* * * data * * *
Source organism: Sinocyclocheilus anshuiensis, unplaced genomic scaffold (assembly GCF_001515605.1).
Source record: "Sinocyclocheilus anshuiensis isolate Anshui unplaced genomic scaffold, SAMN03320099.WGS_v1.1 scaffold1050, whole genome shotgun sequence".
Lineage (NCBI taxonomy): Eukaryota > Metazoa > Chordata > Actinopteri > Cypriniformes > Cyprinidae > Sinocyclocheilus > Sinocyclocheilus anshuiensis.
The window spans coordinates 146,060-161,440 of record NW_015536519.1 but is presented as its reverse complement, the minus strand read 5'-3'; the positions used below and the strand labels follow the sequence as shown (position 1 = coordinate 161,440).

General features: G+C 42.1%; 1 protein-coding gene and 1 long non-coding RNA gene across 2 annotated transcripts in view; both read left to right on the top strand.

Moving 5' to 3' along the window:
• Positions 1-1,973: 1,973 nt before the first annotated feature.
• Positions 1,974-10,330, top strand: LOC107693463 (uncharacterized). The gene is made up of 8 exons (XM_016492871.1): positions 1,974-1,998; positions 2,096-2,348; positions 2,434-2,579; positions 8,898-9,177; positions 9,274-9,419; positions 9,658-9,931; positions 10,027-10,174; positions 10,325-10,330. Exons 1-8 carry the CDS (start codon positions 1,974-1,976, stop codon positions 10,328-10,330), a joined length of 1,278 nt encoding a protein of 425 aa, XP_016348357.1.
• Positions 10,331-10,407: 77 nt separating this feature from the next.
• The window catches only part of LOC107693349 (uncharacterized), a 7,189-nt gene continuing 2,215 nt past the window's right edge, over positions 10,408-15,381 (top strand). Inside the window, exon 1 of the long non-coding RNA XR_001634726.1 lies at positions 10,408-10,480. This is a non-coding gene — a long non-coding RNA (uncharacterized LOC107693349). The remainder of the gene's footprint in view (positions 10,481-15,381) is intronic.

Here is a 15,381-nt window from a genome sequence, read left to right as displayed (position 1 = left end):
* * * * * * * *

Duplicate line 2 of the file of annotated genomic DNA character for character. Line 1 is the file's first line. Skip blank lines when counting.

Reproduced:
Source record: "Sinocyclocheilus anshuiensis isolate Anshui unplaced genomic scaffold, SAMN03320099.WGS_v1.1 scaffold1050, whole genome shotgun sequence".